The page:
Anthony C. Thiselton’s lengthy New International Greek Testament Commentary volume The First Epistle to the Corinthians has become a standard work on 1 Corinthians. In this “shorter” commentary, Thiselton draws on his excellent exegesis from that volume but combines it afresh with keen practical and pastoral application for readers at all levels.
Thiselton delves deeply into the context and text of Paul’s first Corinthian letter as he suggests, section by section, how the book applies to pastoral and practical issues. He draws vivid parallels between the growing church in Corinth and the twenty-first-century church, demonstrating that today’s church also faces a seductive culture of competition and consumerism. The church in Corinth preferred its self-centered theology to the Christ-centered gospel of the wider apostolic church. Paul’s response in 1 Corinthians, amplified by Thiselton’s commentary, becomes a living, practical, transforming word from God for Christians today.
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“Of these we may mention especially the problems and destructive tendencies set in motion by (a) a drive toward competitiveness, self-achievement, and self-promotion; (b) an attitude of self-sufficiency, self-congratulation, and autonomy and entitlement to indulge freedoms; and (c) the tendency to overvalue gifts of ‘knowledge,’ ‘wisdom,’ and ‘freedom’ over and above more basic gifts in everyday life such as love and respect for others.” (Page 9)
“She observes, ‘Paul’s main point is that men and women are both the glory of another and therefore both have an obligation not to cause shame to their ‘heads.’ … Since they are the glory of different persons … they must use different means to avoid shaming their ‘heads’ ’ (‘Gender and Creation in 1 Cor. 11:2–16,’ p. 157).” (Page 174)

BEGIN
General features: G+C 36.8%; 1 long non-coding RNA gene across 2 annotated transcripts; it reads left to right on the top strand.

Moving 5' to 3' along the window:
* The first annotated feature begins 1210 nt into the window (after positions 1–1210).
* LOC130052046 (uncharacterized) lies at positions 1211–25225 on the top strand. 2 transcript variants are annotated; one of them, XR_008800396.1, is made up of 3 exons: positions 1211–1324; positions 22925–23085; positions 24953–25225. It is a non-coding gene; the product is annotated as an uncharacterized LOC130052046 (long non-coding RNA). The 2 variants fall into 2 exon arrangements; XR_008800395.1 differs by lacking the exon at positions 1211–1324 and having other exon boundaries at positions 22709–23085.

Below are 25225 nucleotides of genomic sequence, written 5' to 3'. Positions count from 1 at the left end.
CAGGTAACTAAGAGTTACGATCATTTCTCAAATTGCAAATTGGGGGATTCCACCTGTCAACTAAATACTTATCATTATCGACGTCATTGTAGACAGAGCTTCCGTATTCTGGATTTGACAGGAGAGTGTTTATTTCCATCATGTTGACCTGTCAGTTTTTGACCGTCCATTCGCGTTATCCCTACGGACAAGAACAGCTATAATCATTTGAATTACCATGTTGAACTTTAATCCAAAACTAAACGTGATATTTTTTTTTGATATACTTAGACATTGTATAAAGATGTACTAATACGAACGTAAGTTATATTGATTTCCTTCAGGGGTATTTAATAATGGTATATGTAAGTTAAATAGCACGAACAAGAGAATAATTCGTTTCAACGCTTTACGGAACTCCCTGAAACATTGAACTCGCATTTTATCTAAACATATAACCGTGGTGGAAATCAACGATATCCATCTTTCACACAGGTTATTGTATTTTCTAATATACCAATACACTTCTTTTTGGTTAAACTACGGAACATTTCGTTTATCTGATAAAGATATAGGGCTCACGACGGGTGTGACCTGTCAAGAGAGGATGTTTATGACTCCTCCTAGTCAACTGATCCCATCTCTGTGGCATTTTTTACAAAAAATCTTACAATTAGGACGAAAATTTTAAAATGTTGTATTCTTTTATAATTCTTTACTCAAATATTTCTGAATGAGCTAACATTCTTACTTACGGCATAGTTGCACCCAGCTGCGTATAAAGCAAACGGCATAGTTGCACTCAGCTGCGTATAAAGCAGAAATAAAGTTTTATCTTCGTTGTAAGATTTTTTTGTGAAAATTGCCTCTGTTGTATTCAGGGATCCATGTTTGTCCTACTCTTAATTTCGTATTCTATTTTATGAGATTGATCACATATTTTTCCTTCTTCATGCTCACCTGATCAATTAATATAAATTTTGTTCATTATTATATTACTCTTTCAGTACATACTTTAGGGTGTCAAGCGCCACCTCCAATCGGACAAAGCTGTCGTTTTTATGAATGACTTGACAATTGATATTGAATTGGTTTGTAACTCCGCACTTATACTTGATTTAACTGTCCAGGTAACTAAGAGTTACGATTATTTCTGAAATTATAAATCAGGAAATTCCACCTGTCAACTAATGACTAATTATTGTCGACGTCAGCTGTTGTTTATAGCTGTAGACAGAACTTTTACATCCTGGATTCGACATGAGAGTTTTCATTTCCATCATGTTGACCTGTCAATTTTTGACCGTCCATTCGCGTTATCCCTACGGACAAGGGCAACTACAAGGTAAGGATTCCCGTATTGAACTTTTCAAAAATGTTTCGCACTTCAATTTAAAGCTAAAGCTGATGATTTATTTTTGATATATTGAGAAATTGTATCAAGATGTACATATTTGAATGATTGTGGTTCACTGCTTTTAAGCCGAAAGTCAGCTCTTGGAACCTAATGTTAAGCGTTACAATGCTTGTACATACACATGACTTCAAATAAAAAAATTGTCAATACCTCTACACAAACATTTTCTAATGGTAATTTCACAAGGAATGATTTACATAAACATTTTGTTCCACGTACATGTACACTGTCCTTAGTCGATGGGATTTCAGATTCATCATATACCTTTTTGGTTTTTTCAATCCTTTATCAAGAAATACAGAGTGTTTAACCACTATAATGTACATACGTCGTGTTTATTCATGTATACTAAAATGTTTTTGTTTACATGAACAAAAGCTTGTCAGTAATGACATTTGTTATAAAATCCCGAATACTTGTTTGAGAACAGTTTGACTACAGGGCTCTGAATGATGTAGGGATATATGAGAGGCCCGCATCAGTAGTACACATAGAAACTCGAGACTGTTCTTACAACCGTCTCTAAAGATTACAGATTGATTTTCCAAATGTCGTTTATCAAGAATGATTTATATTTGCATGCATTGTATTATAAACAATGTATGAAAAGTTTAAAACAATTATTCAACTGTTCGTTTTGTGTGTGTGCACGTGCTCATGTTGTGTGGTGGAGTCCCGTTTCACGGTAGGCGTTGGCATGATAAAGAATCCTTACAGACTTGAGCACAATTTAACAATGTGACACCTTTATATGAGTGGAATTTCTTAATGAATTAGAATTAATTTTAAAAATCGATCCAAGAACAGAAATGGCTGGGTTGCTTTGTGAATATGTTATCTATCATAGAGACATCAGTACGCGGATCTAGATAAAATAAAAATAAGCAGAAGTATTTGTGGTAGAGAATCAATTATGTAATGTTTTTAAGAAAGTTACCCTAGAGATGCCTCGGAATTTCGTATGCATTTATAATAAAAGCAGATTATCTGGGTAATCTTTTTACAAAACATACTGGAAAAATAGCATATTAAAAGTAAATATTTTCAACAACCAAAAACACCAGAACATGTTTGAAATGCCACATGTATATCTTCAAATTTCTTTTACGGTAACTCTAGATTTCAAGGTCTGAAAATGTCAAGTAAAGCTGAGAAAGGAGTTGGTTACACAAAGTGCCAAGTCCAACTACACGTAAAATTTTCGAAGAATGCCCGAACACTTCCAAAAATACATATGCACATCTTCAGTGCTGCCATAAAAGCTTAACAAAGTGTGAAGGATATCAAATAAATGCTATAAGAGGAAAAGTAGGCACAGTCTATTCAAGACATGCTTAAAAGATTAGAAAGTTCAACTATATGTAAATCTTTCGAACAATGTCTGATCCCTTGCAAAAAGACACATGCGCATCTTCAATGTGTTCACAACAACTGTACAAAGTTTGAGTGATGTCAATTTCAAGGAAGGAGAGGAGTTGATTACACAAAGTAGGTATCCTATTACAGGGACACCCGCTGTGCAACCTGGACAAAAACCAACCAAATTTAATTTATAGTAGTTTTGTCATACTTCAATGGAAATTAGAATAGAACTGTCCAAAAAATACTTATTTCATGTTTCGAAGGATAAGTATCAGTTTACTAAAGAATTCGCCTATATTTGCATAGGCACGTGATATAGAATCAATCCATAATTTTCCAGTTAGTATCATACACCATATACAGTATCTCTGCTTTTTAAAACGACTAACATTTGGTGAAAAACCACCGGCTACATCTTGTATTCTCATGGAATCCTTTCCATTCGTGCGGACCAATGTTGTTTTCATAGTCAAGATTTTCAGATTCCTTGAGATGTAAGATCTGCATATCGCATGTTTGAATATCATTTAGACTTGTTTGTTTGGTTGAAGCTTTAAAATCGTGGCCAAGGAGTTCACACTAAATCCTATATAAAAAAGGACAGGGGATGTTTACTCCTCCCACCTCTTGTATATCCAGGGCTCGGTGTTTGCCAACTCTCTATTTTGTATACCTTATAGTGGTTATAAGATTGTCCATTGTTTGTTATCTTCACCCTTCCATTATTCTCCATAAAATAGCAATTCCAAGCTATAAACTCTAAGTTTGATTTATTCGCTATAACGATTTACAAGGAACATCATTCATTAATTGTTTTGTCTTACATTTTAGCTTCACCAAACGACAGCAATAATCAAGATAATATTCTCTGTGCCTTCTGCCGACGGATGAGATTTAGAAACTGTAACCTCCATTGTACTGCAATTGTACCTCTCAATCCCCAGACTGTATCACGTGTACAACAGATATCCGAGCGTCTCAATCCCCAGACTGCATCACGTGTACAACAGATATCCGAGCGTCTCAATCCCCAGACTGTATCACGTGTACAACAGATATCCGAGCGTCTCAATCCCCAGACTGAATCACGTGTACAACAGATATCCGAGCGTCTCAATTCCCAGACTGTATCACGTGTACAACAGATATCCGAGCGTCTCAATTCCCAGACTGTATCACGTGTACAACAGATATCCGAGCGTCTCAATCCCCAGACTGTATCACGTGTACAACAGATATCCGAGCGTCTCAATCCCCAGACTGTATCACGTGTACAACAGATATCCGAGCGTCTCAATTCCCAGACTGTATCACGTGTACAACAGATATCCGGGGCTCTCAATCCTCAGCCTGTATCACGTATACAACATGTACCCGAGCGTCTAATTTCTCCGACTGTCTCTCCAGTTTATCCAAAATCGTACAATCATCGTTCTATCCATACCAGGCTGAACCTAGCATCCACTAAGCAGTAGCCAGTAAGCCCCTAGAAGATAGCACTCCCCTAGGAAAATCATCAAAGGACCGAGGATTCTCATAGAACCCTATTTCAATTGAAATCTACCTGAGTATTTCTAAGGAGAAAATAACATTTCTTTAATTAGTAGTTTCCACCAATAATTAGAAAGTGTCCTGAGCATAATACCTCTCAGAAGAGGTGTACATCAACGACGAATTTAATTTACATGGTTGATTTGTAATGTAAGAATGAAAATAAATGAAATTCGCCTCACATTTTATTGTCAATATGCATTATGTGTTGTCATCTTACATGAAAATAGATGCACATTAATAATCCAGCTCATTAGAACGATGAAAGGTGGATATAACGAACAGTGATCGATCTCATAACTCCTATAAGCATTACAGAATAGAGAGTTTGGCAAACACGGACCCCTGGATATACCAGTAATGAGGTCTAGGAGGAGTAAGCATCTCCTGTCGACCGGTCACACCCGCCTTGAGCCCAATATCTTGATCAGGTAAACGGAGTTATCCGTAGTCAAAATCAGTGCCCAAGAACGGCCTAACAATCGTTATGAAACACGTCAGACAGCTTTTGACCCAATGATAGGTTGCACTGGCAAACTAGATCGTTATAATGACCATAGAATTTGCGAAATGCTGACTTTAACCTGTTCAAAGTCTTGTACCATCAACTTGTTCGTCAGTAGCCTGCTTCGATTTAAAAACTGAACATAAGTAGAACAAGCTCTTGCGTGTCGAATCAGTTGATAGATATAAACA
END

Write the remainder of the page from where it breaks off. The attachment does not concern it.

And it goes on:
“A key word in this passage is splits (v. 10; Greek schismata). We risk losing the point if we translate the Greek by a more formal word such as divisions, for these are not divisions of doctrine. Welborn observes that the problem is ‘a power struggle, not a theological controversy’” (Page 39)
“Sophistic rhetoricians were like the mass media of today: they did not describe, they promoted. Their concern was not truth content; they devised seductive, persuasive strategies of presentation.” (Page 16)
“The proclamation of the cross replaces an emphasis on achieving with an opposing emphasis on receiving (as noted above)” (Page 45)
Lucidly, accessibly, and engagingly, Thiselton brings alive the subject matter about which St. Paul writes. Thus, this commentary searchingly illuminates the nature of Christian lifestyle and spirituality today.
—Walter Moberly, professor of theology and religion, Durham University
This will immediately become the main text for my English Bible 1 Corinthians elective.
—Craig L. Blomberg, professor of New Testament, Denver Seminary
This commentary provides a good model of exegetical and pastoral writing and is well worth having on the shelf of anyone working in ministry.
—Review of Biblical Literature
Anthony C. Thiselton was professor of Christian Theology at the University of Nottingham. He held three doctorates (Ph.D, D.D., D.D) and published important works on 1 Corinthians, hermeneutics, and did research on modern theology, philosophy of religion, and the application of philosophy of language to biblical studies.